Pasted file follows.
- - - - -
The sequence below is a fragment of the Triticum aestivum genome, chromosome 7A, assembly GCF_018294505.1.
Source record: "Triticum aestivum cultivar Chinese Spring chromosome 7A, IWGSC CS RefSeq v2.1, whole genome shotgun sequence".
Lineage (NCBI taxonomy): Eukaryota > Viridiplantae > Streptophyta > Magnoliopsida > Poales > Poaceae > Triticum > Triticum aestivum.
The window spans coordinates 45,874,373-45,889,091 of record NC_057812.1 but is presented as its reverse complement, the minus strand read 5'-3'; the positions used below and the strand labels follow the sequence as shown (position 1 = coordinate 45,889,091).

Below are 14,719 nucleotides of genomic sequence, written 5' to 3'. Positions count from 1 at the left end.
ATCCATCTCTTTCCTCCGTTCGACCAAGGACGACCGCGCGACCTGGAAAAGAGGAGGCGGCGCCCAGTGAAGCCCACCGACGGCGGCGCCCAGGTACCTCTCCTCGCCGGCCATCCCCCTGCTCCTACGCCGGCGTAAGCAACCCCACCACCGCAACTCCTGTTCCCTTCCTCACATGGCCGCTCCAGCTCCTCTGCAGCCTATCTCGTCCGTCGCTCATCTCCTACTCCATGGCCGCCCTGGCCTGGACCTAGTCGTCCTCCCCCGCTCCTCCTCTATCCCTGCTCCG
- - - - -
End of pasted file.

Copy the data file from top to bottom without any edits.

The sequence below is a fragment of the Triticum aestivum genome, chromosome 7A, assembly GCF_018294505.1.
Source record: "Triticum aestivum cultivar Chinese Spring chromosome 7A, IWGSC CS RefSeq v2.1, whole genome shotgun sequence".
Lineage (NCBI taxonomy): Eukaryota > Viridiplantae > Streptophyta > Magnoliopsida > Poales > Poaceae > Triticum > Triticum aestivum.
The window spans coordinates 45,874,373-45,889,091 of record NC_057812.1 but is presented as its reverse complement, the minus strand read 5'-3'; the positions used below and the strand labels follow the sequence as shown (position 1 = coordinate 45,889,091).

Below are 14,719 nucleotides of genomic sequence, written 5' to 3'. Positions count from 1 at the left end.
ATCCATCTCTTTCCTCCGTTCGACCAAGGACGACCGCGCGACCTGGAAAAGAGGAGGCGGCGCCCAGTGAAGCCCACCGACGGCGGCGCCCAGGTACCTCTCCTCGCCGGCCATCCCCCTGCTCCTACGCCGGCGTAAGCAACCCCACCACCGCAACTCCTGTTCCCTTCCTCACATGGCCGCTCCAGCTCCTCTGCAGCCTATCTCGTCCGTCGCTCATCTCCTACTCCATGGCCGCCCTGGCCTGGACCTAGTCGTCCTCCCCCGCTCCTCCTCTATCCCTGCTCCG